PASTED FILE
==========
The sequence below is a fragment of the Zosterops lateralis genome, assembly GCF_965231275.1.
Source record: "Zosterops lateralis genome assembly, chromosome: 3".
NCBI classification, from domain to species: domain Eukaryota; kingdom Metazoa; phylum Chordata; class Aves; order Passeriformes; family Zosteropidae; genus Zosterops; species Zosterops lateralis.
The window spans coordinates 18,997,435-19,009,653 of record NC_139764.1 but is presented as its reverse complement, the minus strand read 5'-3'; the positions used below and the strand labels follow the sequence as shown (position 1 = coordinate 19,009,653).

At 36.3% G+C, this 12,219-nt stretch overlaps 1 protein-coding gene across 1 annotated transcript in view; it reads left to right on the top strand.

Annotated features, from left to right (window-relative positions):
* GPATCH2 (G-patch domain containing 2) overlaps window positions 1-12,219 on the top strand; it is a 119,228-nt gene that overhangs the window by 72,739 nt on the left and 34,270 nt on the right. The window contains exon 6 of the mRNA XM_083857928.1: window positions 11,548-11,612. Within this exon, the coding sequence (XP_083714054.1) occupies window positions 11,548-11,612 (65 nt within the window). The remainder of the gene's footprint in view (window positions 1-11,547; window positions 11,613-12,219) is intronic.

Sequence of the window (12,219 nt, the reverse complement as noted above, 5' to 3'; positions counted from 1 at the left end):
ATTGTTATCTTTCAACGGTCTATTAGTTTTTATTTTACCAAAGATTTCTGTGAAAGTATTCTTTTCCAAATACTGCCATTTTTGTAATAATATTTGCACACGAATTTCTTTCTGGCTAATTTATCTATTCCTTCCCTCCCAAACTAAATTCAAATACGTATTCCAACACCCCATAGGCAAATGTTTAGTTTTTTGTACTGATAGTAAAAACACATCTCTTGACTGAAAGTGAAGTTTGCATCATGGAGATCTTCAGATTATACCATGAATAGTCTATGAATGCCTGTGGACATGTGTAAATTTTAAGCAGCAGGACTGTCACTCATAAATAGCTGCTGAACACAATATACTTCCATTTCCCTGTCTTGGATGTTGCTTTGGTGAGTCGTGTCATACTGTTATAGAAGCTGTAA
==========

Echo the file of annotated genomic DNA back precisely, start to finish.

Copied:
The sequence below is a fragment of the Zosterops lateralis genome, assembly GCF_965231275.1.
Source record: "Zosterops lateralis genome assembly, chromosome: 3".
NCBI classification, from domain to species: domain Eukaryota; kingdom Metazoa; phylum Chordata; class Aves; order Passeriformes; family Zosteropidae; genus Zosterops; species Zosterops lateralis.
The window spans coordinates 18,997,435-19,009,653 of record NC_139764.1 but is presented as its reverse complement, the minus strand read 5'-3'; the positions used below and the strand labels follow the sequence as shown (position 1 = coordinate 19,009,653).

At 36.3% G+C, this 12,219-nt stretch overlaps 1 protein-coding gene across 1 annotated transcript in view; it reads left to right on the top strand.

Annotated features, from left to right (window-relative positions):
* GPATCH2 (G-patch domain containing 2) overlaps window positions 1-12,219 on the top strand; it is a 119,228-nt gene that overhangs the window by 72,739 nt on the left and 34,270 nt on the right. The window contains exon 6 of the mRNA XM_083857928.1: window positions 11,548-11,612. Within this exon, the coding sequence (XP_083714054.1) occupies window positions 11,548-11,612 (65 nt within the window). The remainder of the gene's footprint in view (window positions 1-11,547; window positions 11,613-12,219) is intronic.

Sequence of the window (12,219 nt, the reverse complement as noted above, 5' to 3'; positions counted from 1 at the left end):
ATTGTTATCTTTCAACGGTCTATTAGTTTTTATTTTACCAAAGATTTCTGTGAAAGTATTCTTTTCCAAATACTGCCATTTTTGTAATAATATTTGCACACGAATTTCTTTCTGGCTAATTTATCTATTCCTTCCCTCCCAAACTAAATTCAAATACGTATTCCAACACCCCATAGGCAAATGTTTAGTTTTTTGTACTGATAGTAAAAACACATCTCTTGACTGAAAGTGAAGTTTGCATCATGGAGATCTTCAGATTATACCATGAATAGTCTATGAATGCCTGTGGACATGTGTAAATTTTAAGCAGCAGGACTGTCACTCATAAATAGCTGCTGAACACAATATACTTCCATTTCCCTGTCTTGGATGTTGCTTTGGTGAGTCGTGTCATACTGTTATAGAAGCTGTAA